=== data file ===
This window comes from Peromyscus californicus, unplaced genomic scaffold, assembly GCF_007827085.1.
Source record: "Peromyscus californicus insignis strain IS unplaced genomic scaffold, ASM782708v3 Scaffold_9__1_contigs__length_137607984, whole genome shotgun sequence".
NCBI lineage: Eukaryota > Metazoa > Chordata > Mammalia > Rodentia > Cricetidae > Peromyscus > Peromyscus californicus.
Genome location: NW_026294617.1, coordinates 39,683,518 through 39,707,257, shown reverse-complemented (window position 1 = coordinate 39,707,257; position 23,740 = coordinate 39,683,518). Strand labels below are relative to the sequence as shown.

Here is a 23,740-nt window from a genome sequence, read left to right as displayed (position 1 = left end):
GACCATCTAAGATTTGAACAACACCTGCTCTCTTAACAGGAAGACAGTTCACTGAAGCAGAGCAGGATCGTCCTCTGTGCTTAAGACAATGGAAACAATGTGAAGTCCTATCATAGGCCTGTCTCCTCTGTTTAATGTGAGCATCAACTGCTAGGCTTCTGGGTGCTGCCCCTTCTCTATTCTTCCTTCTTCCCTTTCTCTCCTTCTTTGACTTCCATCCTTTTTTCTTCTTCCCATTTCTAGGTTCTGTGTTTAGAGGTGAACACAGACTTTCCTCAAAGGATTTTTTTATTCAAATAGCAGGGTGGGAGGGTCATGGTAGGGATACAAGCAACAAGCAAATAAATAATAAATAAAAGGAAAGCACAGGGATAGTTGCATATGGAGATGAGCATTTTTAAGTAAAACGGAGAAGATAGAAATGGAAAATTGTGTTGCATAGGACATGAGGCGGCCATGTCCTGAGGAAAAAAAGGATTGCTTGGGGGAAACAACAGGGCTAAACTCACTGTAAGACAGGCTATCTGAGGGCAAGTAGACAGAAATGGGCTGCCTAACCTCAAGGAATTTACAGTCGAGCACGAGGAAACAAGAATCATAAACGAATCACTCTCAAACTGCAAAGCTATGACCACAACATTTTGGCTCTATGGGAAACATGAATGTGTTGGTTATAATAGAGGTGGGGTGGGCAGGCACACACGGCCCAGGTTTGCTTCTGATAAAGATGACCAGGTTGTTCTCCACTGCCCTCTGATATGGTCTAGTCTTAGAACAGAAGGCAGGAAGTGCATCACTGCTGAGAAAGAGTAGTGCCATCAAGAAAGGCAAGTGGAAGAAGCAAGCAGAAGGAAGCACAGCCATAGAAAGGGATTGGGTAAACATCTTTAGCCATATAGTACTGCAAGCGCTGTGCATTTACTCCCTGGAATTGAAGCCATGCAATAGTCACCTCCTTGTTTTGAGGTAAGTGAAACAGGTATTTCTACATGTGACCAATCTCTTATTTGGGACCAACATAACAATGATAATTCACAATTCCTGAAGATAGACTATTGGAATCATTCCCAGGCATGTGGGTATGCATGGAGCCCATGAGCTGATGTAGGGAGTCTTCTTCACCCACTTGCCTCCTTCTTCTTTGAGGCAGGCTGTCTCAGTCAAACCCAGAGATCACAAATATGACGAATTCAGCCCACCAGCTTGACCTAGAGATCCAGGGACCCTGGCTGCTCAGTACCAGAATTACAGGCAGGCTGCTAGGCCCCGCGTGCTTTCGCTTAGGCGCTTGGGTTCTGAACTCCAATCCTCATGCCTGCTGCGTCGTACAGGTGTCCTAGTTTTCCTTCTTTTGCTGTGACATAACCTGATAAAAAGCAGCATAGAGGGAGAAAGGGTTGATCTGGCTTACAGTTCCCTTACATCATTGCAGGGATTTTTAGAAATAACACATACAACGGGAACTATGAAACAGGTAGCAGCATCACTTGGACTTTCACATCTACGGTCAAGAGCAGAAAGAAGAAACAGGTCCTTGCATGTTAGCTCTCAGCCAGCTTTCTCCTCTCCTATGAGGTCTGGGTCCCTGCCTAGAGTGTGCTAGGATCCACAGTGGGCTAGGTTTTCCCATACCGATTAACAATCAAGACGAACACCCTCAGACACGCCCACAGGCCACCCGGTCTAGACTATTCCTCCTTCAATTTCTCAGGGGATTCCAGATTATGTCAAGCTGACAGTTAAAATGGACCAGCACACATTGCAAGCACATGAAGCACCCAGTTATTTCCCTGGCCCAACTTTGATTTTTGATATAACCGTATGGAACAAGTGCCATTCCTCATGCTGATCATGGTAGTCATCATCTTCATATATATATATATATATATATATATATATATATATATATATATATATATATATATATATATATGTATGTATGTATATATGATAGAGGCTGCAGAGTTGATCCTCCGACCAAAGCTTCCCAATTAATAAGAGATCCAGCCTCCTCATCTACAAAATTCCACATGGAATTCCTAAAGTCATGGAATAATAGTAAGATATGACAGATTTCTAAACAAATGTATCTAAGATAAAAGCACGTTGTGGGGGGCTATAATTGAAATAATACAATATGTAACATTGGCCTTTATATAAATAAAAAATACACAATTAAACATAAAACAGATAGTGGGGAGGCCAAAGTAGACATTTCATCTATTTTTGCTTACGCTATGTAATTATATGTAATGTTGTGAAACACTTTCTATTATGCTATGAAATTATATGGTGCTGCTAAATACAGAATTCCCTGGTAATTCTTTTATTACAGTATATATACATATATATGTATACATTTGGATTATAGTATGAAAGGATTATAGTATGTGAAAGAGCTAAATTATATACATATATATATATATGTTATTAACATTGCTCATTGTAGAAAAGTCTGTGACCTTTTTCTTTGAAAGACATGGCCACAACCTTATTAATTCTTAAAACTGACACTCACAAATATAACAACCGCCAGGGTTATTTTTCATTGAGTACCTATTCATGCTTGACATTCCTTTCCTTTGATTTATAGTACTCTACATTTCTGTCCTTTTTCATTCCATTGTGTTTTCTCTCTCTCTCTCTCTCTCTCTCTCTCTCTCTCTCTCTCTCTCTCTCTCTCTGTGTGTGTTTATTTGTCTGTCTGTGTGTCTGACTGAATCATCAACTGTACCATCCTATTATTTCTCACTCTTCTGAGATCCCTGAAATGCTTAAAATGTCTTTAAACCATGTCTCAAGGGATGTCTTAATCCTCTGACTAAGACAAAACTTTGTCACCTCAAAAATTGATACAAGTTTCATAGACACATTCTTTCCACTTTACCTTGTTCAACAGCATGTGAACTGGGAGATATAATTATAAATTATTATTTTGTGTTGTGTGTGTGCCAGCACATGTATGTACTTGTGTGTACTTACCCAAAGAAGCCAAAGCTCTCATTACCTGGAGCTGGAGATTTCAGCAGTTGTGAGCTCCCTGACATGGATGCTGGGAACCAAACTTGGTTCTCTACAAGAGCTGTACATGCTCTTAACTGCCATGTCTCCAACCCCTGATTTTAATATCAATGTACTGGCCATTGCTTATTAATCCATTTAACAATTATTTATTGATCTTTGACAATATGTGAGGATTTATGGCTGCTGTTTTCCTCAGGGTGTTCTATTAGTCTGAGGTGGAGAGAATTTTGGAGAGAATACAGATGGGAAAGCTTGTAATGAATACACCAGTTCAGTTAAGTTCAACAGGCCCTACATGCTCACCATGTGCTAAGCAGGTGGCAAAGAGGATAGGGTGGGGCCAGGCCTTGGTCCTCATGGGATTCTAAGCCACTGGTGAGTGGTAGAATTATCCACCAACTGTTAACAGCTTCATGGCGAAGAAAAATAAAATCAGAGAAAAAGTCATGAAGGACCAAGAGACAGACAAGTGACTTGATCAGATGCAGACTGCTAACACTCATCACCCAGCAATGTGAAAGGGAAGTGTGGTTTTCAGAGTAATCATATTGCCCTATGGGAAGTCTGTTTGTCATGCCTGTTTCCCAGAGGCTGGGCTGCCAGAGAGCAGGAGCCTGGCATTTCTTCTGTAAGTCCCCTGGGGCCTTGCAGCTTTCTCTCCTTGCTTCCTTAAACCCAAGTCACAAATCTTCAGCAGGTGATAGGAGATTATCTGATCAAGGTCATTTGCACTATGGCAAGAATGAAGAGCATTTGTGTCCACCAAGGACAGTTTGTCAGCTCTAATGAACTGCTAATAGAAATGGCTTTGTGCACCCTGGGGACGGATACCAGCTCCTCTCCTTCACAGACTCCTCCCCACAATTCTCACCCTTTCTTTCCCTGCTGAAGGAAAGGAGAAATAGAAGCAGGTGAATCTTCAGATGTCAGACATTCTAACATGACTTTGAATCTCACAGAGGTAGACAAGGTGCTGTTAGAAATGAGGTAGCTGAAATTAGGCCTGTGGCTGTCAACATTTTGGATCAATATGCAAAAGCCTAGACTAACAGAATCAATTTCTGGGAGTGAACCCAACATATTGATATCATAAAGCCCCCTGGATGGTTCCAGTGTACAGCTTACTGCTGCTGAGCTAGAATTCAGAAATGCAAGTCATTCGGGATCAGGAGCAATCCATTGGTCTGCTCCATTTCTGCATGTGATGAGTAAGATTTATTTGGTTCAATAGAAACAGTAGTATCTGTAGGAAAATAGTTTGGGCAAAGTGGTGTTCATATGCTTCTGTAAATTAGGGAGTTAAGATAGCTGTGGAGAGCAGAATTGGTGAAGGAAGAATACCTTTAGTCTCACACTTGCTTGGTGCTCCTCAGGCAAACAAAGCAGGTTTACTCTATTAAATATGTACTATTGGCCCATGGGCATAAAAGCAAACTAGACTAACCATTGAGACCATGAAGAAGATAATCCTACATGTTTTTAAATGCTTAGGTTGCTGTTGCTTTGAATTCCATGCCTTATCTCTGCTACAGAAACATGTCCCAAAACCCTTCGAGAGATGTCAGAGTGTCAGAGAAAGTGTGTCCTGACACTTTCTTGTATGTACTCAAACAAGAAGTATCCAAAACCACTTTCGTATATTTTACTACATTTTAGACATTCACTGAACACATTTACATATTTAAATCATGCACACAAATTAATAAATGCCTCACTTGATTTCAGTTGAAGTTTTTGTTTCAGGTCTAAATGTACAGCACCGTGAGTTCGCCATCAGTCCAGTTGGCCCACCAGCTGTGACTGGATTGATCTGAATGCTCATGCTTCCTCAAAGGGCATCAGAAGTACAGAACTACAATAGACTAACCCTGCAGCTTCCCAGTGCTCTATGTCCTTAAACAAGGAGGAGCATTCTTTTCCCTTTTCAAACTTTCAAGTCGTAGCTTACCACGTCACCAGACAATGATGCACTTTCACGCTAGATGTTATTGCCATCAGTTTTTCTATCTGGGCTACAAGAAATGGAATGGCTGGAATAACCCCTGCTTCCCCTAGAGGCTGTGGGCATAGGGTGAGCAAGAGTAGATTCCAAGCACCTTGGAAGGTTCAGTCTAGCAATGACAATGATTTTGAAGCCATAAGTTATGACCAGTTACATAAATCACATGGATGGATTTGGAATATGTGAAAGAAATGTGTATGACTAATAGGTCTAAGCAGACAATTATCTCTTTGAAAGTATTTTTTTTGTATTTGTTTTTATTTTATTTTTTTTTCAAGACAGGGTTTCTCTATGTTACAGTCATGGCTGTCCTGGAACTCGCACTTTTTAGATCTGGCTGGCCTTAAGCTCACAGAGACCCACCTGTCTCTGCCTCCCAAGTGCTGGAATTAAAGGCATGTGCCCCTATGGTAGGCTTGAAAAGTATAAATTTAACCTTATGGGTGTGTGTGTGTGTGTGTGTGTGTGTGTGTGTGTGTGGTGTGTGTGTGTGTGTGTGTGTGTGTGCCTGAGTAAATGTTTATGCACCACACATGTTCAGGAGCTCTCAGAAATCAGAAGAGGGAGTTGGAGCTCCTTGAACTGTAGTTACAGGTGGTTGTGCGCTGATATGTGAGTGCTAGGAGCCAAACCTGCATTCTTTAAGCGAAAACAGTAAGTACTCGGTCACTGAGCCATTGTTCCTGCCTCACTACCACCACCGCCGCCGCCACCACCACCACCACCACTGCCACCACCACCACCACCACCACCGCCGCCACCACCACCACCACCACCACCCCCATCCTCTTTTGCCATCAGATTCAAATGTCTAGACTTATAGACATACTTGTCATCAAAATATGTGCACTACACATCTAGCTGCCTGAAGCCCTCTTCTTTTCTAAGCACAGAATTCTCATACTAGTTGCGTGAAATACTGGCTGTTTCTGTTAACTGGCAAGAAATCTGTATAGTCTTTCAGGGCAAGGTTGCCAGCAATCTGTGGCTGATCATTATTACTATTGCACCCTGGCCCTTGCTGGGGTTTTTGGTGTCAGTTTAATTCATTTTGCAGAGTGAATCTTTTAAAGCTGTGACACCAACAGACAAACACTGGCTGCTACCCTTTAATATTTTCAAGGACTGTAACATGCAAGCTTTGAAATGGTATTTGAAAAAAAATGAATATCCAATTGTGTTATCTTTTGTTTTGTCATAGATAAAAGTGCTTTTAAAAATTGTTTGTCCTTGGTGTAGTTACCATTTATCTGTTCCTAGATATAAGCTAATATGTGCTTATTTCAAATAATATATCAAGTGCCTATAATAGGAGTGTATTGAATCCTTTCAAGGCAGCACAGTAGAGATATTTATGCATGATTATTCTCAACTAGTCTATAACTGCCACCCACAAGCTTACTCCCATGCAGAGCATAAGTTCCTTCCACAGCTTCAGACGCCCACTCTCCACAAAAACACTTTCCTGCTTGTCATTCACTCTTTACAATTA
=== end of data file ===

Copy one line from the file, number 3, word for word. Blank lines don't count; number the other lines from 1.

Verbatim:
NCBI lineage: Eukaryota > Metazoa > Chordata > Mammalia > Rodentia > Cricetidae > Peromyscus > Peromyscus californicus.